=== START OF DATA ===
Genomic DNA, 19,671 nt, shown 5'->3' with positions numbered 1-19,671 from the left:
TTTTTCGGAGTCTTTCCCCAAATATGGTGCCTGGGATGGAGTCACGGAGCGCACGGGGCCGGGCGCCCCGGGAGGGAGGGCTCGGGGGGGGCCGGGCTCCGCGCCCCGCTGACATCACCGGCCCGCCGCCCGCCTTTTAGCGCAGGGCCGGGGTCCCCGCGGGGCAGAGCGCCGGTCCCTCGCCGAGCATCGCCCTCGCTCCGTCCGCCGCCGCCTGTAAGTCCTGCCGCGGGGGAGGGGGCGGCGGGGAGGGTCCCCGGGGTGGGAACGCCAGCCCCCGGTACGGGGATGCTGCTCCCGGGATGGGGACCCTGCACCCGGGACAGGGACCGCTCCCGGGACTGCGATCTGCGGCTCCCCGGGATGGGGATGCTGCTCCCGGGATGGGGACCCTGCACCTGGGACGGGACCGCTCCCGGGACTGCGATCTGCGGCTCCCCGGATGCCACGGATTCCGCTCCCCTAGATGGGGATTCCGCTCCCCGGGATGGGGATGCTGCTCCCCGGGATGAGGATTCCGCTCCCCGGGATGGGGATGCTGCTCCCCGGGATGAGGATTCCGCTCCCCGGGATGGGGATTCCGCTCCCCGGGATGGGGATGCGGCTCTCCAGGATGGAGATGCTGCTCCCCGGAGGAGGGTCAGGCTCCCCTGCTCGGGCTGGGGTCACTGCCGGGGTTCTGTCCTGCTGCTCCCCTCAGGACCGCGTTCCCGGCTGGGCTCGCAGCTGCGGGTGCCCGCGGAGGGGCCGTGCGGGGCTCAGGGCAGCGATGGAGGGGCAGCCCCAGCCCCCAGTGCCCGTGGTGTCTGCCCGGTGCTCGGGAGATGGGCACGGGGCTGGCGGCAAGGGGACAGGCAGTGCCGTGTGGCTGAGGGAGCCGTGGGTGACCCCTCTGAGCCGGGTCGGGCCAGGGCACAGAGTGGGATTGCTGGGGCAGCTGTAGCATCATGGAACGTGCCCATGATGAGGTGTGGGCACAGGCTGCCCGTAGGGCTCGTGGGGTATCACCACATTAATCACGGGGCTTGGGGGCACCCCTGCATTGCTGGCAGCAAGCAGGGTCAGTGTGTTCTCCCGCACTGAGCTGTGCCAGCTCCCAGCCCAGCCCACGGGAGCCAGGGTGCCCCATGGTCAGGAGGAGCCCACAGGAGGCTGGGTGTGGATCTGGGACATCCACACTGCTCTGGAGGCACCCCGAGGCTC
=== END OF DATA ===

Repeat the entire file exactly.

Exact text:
Genomic DNA, 19,671 nt, shown 5'->3' with positions numbered 1-19,671 from the left:
TTTTTCGGAGTCTTTCCCCAAATATGGTGCCTGGGATGGAGTCACGGAGCGCACGGGGCCGGGCGCCCCGGGAGGGAGGGCTCGGGGGGGGCCGGGCTCCGCGCCCCGCTGACATCACCGGCCCGCCGCCCGCCTTTTAGCGCAGGGCCGGGGTCCCCGCGGGGCAGAGCGCCGGTCCCTCGCCGAGCATCGCCCTCGCTCCGTCCGCCGCCGCCTGTAAGTCCTGCCGCGGGGGAGGGGGCGGCGGGGAGGGTCCCCGGGGTGGGAACGCCAGCCCCCGGTACGGGGATGCTGCTCCCGGGATGGGGACCCTGCACCCGGGACAGGGACCGCTCCCGGGACTGCGATCTGCGGCTCCCCGGGATGGGGATGCTGCTCCCGGGATGGGGACCCTGCACCTGGGACGGGACCGCTCCCGGGACTGCGATCTGCGGCTCCCCGGATGCCACGGATTCCGCTCCCCTAGATGGGGATTCCGCTCCCCGGGATGGGGATGCTGCTCCCCGGGATGAGGATTCCGCTCCCCGGGATGGGGATGCTGCTCCCCGGGATGAGGATTCCGCTCCCCGGGATGGGGATTCCGCTCCCCGGGATGGGGATGCGGCTCTCCAGGATGGAGATGCTGCTCCCCGGAGGAGGGTCAGGCTCCCCTGCTCGGGCTGGGGTCACTGCCGGGGTTCTGTCCTGCTGCTCCCCTCAGGACCGCGTTCCCGGCTGGGCTCGCAGCTGCGGGTGCCCGCGGAGGGGCCGTGCGGGGCTCAGGGCAGCGATGGAGGGGCAGCCCCAGCCCCCAGTGCCCGTGGTGTCTGCCCGGTGCTCGGGAGATGGGCACGGGGCTGGCGGCAAGGGGACAGGCAGTGCCGTGTGGCTGAGGGAGCCGTGGGTGACCCCTCTGAGCCGGGTCGGGCCAGGGCACAGAGTGGGATTGCTGGGGCAGCTGTAGCATCATGGAACGTGCCCATGATGAGGTGTGGGCACAGGCTGCCCGTAGGGCTCGTGGGGTATCACCACATTAATCACGGGGCTTGGGGGCACCCCTGCATTGCTGGCAGCAAGCAGGGTCAGTGTGTTCTCCCGCACTGAGCTGTGCCAGCTCCCAGCCCAGCCCACGGGAGCCAGGGTGCCCCATGGTCAGGAGGAGCCCACAGGAGGCTGGGTGTGGATCTGGGACATCCACACTGCTCTGGAGGCACCCCGAGGCTC